SCOTUS: Giving Tax Relief to Some but Not Others Constitutional
It’s constitutional for a city to adopt a new policy that lets you pay 30 times more taxes than your neighbor for the same service, a divided Supreme Court held this week.
Indiana law previously allowed cities to impose the costs of sewer improvements on city landowners. They paid either in lump sums upfront or in payments over time. But Indianapolis changed systems in 2005 to pay for sewers through bonds and other sources. People who were paying over a period of 20 or so years and were only a couple years into their payments got the same service pennies on the dollar as those who had paid upfront.
Some Indianapolis taxpayers sued in Indiana court, arguing these differing payments violate the Equal Protection Clause of the Fourteenth Amendment to the U.S. Constitution. After appeals, the Indiana Supreme Court sided with the city. And in Armour v. City of Indianapolis, the U.S. Supreme Court agreed in a 6–3 decision that split the conservative justices.
Among other things, the Fourteenth Amendment requires states provide equal protection under the law. People can sue whenever a law burdens some people differently than others.
But no constitutional right is absolute. The right to free speech doesn’t allow you to falsely shout “Fire!” in a crowded theatre. The Fourteenth Amendment was passed after the Civil War, and its driving purpose was to eradicate racial discrimination. So laws discriminating on race (such as affirmative action and racial preference programs) are subject to “strict scrutiny,” a high hurdle most laws can’t meet.
However, this law doesn’t involve race, any other suspect class, or any fundamental right. So this law need only meet a low standard called rational-basis review. “As long as the City’s distinction has a rational basis, the distinction does not violate the Equal Protection Clause,” Justice Stephen Breyer wrote for the majority.
Breyer explained, “where ordinary commercial transactions are at issue, rational basis review requires deference to reasonable underlying legislative judgments.” He added that legislatures have additional leeway to make distinctions in tax statutes, of which this is one.
Since some households owed as little as $25, the cost and administrative burden of collecting the remaining debt payments outweighed the benefits. Indianapolis decided this would defeat the purpose for making the switch. When rational-basis review is the standard, the Constitution doesn’t require government to make the best decision--just a reasonable one.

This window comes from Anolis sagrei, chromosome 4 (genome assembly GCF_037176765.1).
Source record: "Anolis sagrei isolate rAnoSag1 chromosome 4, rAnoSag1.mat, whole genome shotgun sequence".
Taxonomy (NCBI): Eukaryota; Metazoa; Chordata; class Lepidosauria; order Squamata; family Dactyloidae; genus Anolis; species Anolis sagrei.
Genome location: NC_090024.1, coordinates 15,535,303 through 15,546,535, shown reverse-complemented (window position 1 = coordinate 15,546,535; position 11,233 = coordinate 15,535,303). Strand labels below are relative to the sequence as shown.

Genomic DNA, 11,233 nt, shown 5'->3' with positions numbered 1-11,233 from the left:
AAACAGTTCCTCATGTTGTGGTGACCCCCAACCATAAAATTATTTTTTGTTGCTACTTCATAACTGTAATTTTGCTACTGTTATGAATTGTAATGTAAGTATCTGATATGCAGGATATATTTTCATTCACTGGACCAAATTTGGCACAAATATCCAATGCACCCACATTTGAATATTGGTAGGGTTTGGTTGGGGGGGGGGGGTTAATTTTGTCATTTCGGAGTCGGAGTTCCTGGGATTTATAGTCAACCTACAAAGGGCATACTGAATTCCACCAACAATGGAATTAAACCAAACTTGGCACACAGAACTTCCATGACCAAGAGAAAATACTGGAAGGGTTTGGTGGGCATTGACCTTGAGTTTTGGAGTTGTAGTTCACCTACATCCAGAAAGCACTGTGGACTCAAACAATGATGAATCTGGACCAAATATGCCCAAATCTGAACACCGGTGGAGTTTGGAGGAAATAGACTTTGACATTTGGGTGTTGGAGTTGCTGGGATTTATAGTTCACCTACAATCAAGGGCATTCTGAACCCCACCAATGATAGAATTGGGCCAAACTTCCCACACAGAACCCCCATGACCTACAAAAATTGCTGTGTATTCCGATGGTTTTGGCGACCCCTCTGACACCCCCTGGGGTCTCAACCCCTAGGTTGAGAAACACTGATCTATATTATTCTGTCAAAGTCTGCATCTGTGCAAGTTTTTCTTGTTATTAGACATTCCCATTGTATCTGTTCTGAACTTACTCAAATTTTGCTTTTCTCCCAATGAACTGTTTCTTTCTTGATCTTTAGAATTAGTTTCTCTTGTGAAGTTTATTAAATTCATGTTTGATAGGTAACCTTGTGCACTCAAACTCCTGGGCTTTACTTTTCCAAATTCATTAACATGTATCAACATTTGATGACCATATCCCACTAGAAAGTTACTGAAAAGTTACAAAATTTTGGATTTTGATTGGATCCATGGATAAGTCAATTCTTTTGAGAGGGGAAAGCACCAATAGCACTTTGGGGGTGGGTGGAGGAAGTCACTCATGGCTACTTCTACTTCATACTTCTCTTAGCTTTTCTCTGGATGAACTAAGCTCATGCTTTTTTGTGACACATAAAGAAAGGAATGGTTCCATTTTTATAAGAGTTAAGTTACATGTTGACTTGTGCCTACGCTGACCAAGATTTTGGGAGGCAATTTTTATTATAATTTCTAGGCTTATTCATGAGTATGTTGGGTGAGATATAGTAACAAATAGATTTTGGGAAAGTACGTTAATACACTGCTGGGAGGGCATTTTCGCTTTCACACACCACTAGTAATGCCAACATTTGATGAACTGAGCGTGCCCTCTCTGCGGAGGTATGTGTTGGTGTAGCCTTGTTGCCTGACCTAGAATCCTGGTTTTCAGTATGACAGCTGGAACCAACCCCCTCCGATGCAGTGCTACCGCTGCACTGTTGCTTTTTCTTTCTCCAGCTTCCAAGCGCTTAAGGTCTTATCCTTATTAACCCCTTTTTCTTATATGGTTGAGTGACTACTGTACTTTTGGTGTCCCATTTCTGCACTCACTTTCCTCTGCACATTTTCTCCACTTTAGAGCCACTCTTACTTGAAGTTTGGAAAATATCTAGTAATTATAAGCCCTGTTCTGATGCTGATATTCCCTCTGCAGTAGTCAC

But Chief Justice John Roberts dissented, joined by Antonin Scalia and Samuel Alito. Roberts noted that Indiana law requires the tax be “primarily apportioned equally” among landowners. Here some landowners were making small payments over decades while others paid entirely upfront, so at worst some owners paid 30 times as much as others.
Tradition requires that when multiple justices dissent from a decision, the chief justice doesn’t write the dissent unless he feels particularly strongly on the issue. The chief is the head of the third branch of government (his title is “Chief Justice of the United States,” not “Chief Justice of the Supreme Court”). Although his vote counts no more than an associate justice, his voice carries a special moral authority, so a chief prefers to join someone’s dissent rather than write his own.
For Roberts, this case called for a dissent. “Our precedents do not ask for much from government in this area—only ‘rough equality in tax treatment’… We give great leeway to taxing authority in this area, for good and sufficient reasons. But every generation or so a case comes along when this Court needs to say enough is enough, if the Equal Protection Clause is to retain any force in this context.”
This case split the conservatives, as Justice Clarence Thomas—the most conservative member of the Court—sided with the liberals and moderates. This could be because this tax statute’s use of “apportioned equally” had been construed by the Indiana Supreme Court, and as a matter of state sovereignty Thomas wanted to give special deference to state courts interpreting their state’s laws. It could also be driven by recognition that the original meaning of the Equal Protection Clause concerned race, so its application should be limited for local economic laws. He places less value on wrong precedent when it concerns the Constitution.
Regardless of Thomas’ reasoning, the majority opinion has further removed federal courts from second-guessing state taxes, giving states a freer hand as they debate how to grapple with the mounting fiscal difficulties that have put many of them on the ropes as they struggle to fulfill the massive entitlements they’ve promised to their people.
Breitbart News legal contributor Ken Klukowski is on faculty at Liberty University School of Law.